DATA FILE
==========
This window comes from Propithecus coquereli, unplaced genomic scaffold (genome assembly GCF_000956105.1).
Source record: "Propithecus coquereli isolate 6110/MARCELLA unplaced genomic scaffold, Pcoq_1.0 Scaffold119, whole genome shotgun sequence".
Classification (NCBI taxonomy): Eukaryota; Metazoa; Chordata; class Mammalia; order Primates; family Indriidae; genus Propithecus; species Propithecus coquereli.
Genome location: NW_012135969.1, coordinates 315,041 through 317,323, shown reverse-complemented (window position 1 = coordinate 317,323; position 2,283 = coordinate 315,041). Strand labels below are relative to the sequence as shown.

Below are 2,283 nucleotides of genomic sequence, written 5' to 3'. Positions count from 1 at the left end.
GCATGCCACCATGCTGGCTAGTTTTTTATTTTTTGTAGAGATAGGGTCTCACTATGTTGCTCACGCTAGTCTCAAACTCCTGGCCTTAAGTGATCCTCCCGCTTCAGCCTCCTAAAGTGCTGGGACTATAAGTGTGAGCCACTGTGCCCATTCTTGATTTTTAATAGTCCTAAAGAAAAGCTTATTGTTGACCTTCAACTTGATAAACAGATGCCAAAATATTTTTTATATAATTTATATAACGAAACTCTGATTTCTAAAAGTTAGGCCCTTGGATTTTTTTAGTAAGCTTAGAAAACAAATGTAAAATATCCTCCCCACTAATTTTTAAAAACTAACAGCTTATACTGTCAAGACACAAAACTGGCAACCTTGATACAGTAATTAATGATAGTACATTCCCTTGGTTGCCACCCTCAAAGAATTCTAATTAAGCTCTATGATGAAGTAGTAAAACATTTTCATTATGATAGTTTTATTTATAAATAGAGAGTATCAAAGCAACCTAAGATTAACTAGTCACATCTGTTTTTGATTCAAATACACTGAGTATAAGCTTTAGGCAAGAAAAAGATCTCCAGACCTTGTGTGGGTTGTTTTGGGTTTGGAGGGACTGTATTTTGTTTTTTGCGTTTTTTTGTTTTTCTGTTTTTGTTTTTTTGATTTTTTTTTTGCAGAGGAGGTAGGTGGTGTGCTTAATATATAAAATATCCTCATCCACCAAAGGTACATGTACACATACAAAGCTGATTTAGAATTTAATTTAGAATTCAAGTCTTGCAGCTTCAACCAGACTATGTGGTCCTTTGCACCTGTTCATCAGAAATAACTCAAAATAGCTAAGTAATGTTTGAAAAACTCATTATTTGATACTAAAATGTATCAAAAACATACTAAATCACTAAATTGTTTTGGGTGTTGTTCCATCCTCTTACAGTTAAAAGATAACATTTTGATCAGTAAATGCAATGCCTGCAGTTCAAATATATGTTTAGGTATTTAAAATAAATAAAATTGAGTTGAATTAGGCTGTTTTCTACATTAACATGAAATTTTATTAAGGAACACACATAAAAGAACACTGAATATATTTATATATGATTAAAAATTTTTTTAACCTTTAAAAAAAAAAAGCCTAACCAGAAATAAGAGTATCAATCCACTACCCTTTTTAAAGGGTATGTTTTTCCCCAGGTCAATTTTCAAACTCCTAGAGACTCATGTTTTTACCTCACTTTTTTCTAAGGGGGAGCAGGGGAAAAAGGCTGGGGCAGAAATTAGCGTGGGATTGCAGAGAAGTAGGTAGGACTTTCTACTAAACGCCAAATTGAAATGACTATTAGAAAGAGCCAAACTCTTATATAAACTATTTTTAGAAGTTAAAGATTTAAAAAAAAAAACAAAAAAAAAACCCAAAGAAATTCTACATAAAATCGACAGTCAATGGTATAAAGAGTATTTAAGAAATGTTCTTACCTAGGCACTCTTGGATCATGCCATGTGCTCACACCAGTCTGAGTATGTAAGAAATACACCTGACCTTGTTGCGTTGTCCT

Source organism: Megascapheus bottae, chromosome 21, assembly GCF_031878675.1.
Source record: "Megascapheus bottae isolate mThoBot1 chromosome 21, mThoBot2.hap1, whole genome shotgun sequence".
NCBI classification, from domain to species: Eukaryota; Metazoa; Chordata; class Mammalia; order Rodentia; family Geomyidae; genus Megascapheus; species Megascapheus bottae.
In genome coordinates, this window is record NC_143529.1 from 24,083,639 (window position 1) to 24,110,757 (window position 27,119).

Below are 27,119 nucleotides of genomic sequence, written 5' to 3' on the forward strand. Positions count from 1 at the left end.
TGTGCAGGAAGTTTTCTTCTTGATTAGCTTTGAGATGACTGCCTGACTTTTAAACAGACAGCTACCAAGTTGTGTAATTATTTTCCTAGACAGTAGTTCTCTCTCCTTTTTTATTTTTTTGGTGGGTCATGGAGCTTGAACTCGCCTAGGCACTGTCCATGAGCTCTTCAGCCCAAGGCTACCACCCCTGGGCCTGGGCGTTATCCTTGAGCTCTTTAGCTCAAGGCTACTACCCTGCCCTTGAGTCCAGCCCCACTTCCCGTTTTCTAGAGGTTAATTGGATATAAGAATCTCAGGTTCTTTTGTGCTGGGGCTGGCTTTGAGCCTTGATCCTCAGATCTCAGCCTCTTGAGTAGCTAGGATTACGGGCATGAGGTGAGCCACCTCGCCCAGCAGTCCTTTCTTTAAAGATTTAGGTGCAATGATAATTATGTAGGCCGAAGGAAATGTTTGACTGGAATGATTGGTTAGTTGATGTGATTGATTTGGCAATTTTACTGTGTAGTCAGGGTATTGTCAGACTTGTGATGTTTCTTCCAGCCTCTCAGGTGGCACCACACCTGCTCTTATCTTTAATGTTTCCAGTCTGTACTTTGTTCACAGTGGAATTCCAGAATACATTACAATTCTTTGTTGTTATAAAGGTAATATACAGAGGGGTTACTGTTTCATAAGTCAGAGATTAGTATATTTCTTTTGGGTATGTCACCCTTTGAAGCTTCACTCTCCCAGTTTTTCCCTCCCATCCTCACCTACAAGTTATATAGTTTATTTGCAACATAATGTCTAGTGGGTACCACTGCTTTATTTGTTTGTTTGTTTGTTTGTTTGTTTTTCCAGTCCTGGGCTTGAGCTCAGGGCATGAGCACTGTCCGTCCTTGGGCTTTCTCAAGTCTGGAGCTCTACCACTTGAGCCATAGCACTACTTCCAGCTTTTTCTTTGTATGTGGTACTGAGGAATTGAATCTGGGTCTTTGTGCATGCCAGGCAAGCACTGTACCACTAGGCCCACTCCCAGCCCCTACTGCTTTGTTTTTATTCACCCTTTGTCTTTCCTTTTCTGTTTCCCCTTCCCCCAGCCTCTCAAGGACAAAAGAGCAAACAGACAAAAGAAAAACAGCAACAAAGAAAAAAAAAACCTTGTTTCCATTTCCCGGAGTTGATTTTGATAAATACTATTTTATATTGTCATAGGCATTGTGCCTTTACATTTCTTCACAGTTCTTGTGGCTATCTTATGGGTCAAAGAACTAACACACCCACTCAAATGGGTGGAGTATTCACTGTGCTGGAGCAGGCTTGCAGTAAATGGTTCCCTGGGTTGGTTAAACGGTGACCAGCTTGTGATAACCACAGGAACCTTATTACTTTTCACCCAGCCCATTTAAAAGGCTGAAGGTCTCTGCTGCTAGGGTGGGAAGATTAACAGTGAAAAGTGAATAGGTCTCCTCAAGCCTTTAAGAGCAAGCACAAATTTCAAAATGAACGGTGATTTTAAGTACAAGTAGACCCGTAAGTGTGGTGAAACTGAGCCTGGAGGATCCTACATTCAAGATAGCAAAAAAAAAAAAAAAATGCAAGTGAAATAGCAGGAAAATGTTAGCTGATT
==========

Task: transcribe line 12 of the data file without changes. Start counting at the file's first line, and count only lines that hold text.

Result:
TGTGCAGGAAGTTTTCTTCTTGATTAGCTTTGAGATGACTGCCTGACTTTTAAACAGACAGCTACCAAGTTGTGTAATTATTTTCCTAGACAGTAGTTCTCTCTCCTTTTTTATTTTTTTGGTGGGTCATGGAGCTTGAACTCGCCTAGGCACTGTCCATGAGCTCTTCAGCCCAAGGCTACCACCCCTGGGCCTGGGCGTTATCCTTGAGCTCTTTAGCTCAAGGCTACTACCCTGCCCTTGAGTCCAGCCCCACTTCCCGTTTTCTAGAGGTTAATTGGATATAAGAATCTCAGGTTCTTTTGTGCTGGGGCTGGCTTTGAGCCTTGATCCTCAGATCTCAGCCTCTTGAGTAGCTAGGATTACGGGCATGAGGTGAGCCACCTCGCCCAGCAGTCCTTTCTTTAAAGATTTAGGTGCAATGATAATTATGTAGGCCGAAGGAAATGTTTGACTGGAATGATTGGTTAGTTGATGTGATTGATTTGGCAATTTTACTGTGTAGTCAGGGTATTGTCAGACTTGTGATGTTTCTTCCAGCCTCTCAGGTGGCACCACACCTGCTCTTATCTTTAATGTTTCCAGTCTGTACTTTGTTCACAGTGGAATTCCAGAATACATTACAATTCTTTGTTGTTATAAAGGTAATATACAGAGGGGTTACTGTTTCATAAGTCAGAGATTAGTATATTTCTTTTGGGTATGTCACCCTTTGAAGCTTCACTCTCCCAGTTTTTCCCTCCCATCCTCACCTACAAGTTATATAGTTTATTTGCAACATAATGTCTAGTGGGTACCACTGCTTTATTTGTTTGTTTGTTTGTTTGTTTGTTTTTCCAGTCCTGGGCTTGAGCTCAGGGCATGAGCACTGTCCGTCCTTGGGCTTTCTCAAGTCTGGAGCTCTACCACTTGAGCCATAGCACTACTTCCAGCTTTTTCTTTGTATGTGGTACTGAGGAATTGAATCTGGGTCTTTGTGCATGCCAGGCAAGCACTGTACCACTAGGCCCACTCCCAGCCCCTACTGCTTTGTTTTTATTCACCCTTTGTCTTTCCTTTTCTGTTTCCCCTTCCCCCAGCCTCTCAAGGACAAAAGAGCAAACAGACAAAAGAAAAACAGCAACAAAGAAAAAAAAAACCTTGTTTCCATTTCCCGGAGTTGATTTTGATAAATACTATTTTATATTGTCATAGGCATTGTGCCTTTACATTTCTTCACAGTTCTTGTGGCTATCTTATGGGTCAAAGAACTAACACACCCACTCAAATGGGTGGAGTATTCACTGTGCTGGAGCAGGCTTGCAGTAAATGGTTCCCTGGGTTGGTTAAACGGTGACCAGCTTGTGATAACCACAGGAACCTTATTACTTTTCACCCAGCCCATTTAAAAGGCTGAAGGTCTCTGCTGCTAGGGTGGGAAGATTAACAGTGAAAAGTGAATAGGTCTCCTCAAGCCTTTAAGAGCAAGCACAAATTTCAAAATGAACGGTGATTTTAAGTACAAGTAGACCCGTAAGTGTGGTGAAACTGAGCCTGGAGGATCCTACATTCAAGATAGCAAAAAAAAAAAAAAAATGCAAGTGAAATAGCAGGAAAATGTTAGCTGATT